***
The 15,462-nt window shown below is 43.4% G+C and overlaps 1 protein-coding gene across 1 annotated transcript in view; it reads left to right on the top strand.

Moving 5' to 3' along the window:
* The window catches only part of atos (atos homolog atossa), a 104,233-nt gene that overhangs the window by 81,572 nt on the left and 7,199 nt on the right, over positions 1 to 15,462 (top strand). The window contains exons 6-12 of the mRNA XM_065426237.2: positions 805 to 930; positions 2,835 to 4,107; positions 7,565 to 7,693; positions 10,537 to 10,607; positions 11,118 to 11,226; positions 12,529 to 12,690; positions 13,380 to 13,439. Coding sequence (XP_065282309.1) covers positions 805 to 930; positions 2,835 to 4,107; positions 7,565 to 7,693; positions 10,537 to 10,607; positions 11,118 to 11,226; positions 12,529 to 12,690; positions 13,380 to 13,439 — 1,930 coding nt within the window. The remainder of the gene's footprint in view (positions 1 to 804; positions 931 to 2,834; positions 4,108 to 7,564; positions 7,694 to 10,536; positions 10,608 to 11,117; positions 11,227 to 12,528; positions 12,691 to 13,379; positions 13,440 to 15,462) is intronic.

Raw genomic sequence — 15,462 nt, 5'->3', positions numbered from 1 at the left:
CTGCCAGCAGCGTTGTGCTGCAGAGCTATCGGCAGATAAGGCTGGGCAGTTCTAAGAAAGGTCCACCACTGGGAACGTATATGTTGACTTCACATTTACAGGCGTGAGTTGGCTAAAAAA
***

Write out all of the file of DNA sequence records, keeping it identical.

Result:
The 15,462-nt window shown below is 43.4% G+C and overlaps 1 protein-coding gene across 1 annotated transcript in view; it reads left to right on the top strand.

Moving 5' to 3' along the window:
* The window catches only part of atos (atos homolog atossa), a 104,233-nt gene that overhangs the window by 81,572 nt on the left and 7,199 nt on the right, over positions 1 to 15,462 (top strand). The window contains exons 6-12 of the mRNA XM_065426237.2: positions 805 to 930; positions 2,835 to 4,107; positions 7,565 to 7,693; positions 10,537 to 10,607; positions 11,118 to 11,226; positions 12,529 to 12,690; positions 13,380 to 13,439. Coding sequence (XP_065282309.1) covers positions 805 to 930; positions 2,835 to 4,107; positions 7,565 to 7,693; positions 10,537 to 10,607; positions 11,118 to 11,226; positions 12,529 to 12,690; positions 13,380 to 13,439 — 1,930 coding nt within the window. The remainder of the gene's footprint in view (positions 1 to 804; positions 931 to 2,834; positions 4,108 to 7,564; positions 7,694 to 10,536; positions 10,608 to 11,117; positions 11,227 to 12,528; positions 12,691 to 13,379; positions 13,440 to 15,462) is intronic.

Raw genomic sequence — 15,462 nt, 5'->3', positions numbered from 1 at the left:
CTGCCAGCAGCGTTGTGCTGCAGAGCTATCGGCAGATAAGGCTGGGCAGTTCTAAGAAAGGTCCACCACTGGGAACGTATATGTTGACTTCACATTTACAGGCGTGAGTTGGCTAAAAAA